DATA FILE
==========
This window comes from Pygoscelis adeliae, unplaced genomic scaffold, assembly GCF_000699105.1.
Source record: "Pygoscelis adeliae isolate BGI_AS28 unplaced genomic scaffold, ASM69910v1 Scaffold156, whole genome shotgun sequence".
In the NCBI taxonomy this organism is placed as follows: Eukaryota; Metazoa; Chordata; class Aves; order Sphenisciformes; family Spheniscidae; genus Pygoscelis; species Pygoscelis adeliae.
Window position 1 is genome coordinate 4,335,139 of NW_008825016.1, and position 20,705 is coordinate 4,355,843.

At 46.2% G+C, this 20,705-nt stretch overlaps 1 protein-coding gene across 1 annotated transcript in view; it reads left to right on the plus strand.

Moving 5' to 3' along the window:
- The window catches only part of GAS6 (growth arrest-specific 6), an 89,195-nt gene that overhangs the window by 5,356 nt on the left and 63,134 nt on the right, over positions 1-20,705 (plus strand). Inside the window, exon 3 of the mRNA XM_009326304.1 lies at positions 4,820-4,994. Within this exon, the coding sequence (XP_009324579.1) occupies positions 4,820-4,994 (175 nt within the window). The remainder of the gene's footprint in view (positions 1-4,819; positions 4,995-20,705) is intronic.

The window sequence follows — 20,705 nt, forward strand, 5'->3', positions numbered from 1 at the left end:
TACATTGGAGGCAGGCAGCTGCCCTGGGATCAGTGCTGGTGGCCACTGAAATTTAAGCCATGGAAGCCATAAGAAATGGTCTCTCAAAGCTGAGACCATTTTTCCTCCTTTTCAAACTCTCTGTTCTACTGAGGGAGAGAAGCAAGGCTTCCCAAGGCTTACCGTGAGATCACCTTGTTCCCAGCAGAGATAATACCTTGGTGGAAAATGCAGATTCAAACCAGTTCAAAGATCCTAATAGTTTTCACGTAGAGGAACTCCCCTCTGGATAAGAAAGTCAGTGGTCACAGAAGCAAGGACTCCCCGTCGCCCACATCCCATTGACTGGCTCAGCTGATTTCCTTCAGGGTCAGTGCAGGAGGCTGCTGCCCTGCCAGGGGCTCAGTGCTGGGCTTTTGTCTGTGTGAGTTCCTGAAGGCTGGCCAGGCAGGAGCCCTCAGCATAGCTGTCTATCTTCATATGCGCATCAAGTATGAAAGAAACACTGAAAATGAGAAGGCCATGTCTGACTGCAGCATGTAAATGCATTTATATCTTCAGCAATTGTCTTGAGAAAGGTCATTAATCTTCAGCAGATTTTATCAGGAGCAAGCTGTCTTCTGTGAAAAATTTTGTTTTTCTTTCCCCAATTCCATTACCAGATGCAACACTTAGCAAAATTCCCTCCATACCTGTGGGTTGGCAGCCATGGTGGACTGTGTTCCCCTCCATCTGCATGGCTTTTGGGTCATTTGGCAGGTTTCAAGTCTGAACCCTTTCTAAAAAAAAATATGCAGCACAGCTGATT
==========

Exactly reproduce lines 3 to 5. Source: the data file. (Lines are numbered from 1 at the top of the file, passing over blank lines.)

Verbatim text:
In the NCBI taxonomy this organism is placed as follows: Eukaryota; Metazoa; Chordata; class Aves; order Sphenisciformes; family Spheniscidae; genus Pygoscelis; species Pygoscelis adeliae.
Window position 1 is genome coordinate 4,335,139 of NW_008825016.1, and position 20,705 is coordinate 4,355,843.

At 46.2% G+C, this 20,705-nt stretch overlaps 1 protein-coding gene across 1 annotated transcript in view; it reads left to right on the plus strand.